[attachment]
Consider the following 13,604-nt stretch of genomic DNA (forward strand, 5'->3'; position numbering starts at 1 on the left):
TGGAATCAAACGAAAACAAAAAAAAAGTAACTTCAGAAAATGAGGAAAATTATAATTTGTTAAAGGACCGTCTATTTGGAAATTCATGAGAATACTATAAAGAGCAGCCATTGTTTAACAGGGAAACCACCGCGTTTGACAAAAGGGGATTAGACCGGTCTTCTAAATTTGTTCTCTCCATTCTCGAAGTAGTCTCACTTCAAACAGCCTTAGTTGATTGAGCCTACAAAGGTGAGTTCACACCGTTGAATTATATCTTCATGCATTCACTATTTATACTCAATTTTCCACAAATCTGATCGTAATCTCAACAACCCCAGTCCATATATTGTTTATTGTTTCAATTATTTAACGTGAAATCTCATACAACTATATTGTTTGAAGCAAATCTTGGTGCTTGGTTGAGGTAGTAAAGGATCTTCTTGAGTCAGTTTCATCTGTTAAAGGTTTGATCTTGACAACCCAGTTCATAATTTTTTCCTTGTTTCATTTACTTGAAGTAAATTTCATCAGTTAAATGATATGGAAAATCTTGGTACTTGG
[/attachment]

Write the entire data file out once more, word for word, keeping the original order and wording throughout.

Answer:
Consider the following 13,604-nt stretch of genomic DNA (forward strand, 5'->3'; position numbering starts at 1 on the left):
TGGAATCAAACGAAAACAAAAAAAAAGTAACTTCAGAAAATGAGGAAAATTATAATTTGTTAAAGGACCGTCTATTTGGAAATTCATGAGAATACTATAAAGAGCAGCCATTGTTTAACAGGGAAACCACCGCGTTTGACAAAAGGGGATTAGACCGGTCTTCTAAATTTGTTCTCTCCATTCTCGAAGTAGTCTCACTTCAAACAGCCTTAGTTGATTGAGCCTACAAAGGTGAGTTCACACCGTTGAATTATATCTTCATGCATTCACTATTTATACTCAATTTTCCACAAATCTGATCGTAATCTCAACAACCCCAGTCCATATATTGTTTATTGTTTCAATTATTTAACGTGAAATCTCATACAACTATATTGTTTGAAGCAAATCTTGGTGCTTGGTTGAGGTAGTAAAGGATCTTCTTGAGTCAGTTTCATCTGTTAAAGGTTTGATCTTGACAACCCAGTTCATAATTTTTTCCTTGTTTCATTTACTTGAAGTAAATTTCATCAGTTAAATGATATGGAAAATCTTGGTACTTGG